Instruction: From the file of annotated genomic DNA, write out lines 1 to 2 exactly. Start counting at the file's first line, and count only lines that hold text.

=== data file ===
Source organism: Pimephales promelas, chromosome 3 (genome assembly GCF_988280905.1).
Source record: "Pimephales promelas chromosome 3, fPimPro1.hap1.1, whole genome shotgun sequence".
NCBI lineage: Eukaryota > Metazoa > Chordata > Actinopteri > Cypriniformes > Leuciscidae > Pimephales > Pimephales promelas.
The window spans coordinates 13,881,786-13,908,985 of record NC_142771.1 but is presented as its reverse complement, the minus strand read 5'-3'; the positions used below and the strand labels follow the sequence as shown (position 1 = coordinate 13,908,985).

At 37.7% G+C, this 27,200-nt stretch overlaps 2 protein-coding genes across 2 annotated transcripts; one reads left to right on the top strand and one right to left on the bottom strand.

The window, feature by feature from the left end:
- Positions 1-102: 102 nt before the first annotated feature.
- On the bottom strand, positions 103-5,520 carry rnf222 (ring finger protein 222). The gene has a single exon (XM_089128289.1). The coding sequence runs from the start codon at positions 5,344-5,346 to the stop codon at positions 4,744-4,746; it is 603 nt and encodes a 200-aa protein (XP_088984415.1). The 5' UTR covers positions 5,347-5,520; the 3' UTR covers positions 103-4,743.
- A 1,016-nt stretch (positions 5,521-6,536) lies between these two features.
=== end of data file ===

Source organism: Pimephales promelas, chromosome 3 (genome assembly GCF_988280905.1).
Source record: "Pimephales promelas chromosome 3, fPimPro1.hap1.1, whole genome shotgun sequence".